The war against money laundering, though hardly lost, has been for many years a global conflict, with many fronts whose exact contours are in constant flux. One of the more enduring sectors along those fronts is China. China not only is among the top 20 countries on the Basel Institute on Governance’s AML Risk Index, but has the world’s second-largest economy and largest population, and is the third-largest country in geographic size. Its vast financial system comprises not only banking and financial markets, but a “shadow banking” system consisting of informal financial intermediaries, internal financing and trade credits, and coalitions among firms, investors, and local governments.
Unfortunately, the vastness of the Chinese economy and financial system has played an important role in China becoming what one recent report “the global hub for money laundering, not just for the Chinese but for criminals around the world.”
One example of Chinese connections to global money laundering came to light this week, as Italian authorities announced that they had successfully taken down “a complex money laundering operation and an illegal metal recycling business that had enabled criminals to transfer huge amounts of illicit cash between Italy and China.” The police operation was the culmination of a three-year investigation that the anti-mafia prosecutor in Trieste coordinated.
The investigation revealed “a network of firms that between 2013 and 2021 sold around 150,000 tonnes of scrap metal, including copper, brass and aluminium, that came from various sources, circumventing environmental norms and evading taxes on deals estimated to be worth some €300 million (US$363 million).” Companies in the Czech Republic and Slovenia reportedly produced falsified documents, showing that the material had been acquired in China, in order to make the metals look legitimate for end-users, and sent approximately €150 million (US$181 million) in deposits to Chinese banks as apparent payment to enhance the authenticity of the false documentation.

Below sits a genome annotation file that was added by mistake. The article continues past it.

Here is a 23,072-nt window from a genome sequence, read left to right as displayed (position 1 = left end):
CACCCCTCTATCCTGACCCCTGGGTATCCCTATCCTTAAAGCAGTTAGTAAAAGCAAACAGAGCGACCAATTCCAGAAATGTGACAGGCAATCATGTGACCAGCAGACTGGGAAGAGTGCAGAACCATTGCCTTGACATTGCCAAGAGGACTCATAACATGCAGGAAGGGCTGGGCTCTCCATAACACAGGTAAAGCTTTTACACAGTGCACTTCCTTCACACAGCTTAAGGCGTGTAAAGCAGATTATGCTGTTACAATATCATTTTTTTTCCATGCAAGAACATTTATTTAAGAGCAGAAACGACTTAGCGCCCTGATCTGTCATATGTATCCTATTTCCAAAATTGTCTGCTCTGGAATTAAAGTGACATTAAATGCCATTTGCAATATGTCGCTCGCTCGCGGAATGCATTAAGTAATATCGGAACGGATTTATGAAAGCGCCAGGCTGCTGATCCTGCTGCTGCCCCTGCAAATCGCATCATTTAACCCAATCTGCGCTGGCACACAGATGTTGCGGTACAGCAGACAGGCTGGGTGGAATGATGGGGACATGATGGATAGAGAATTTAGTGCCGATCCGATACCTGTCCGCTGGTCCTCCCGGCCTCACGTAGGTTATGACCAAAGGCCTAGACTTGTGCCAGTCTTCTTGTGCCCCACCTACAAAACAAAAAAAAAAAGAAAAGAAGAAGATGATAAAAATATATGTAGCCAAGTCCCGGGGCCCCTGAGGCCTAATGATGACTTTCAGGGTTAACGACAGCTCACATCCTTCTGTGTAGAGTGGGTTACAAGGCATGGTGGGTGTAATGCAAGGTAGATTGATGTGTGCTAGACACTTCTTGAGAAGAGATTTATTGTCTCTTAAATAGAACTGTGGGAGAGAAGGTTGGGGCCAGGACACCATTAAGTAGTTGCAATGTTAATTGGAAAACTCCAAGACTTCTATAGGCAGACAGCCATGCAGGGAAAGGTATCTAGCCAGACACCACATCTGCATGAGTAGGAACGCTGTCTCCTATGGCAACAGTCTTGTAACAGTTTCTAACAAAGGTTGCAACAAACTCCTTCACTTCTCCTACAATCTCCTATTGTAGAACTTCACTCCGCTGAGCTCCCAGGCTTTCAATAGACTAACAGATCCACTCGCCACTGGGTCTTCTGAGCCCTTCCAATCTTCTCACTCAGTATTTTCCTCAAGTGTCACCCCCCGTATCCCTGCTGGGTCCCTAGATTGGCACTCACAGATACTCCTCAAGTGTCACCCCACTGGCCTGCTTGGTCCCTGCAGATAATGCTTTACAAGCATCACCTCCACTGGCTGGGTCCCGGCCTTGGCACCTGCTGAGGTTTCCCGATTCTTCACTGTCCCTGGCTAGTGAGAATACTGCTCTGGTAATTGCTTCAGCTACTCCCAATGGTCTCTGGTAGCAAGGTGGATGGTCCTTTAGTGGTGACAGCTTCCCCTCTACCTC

As part of their investigation, the Italian financial police used wiretapping, surveillance, and particularly micro-cameras. Police surveillance operations showed, for example, that when the money was transmitted to China, certain Italian businessmen connected with the operation “received huge bundles of cash back in Italy. On one occasion, €200,000 in cash was handed over in a plastic shopping bag.”
To date, Italian police have placed 53 people under official investigation, made five arrests, and seized €66 million (US$80 million), but are continuing investigations, especially into the Chinese operations.
China certainly appears to be taking its domestic money laundering problem seriously. Just this month, the Central Bank of China released a revised draft anti-money laundering (AML) law that would increase fines for certain offenses and expand the scope of the AML law’s coverage, and Chinese authorities reportedly arrested more than 1,100 people suspected of involvement in laundering proceeds of fraudulent schemes.
Nonetheless, the recent Italian police operation points up the need for expanded AML cooperation between Chinese and foreign law enforcement and regulatory agencies, and between leading Chinese and foreign financial institutions. It also underscores the importance of financial firms’ AML compliance departments maintaining vigilance in identifying China-related international transactions that pose an elevated risk of money laundering.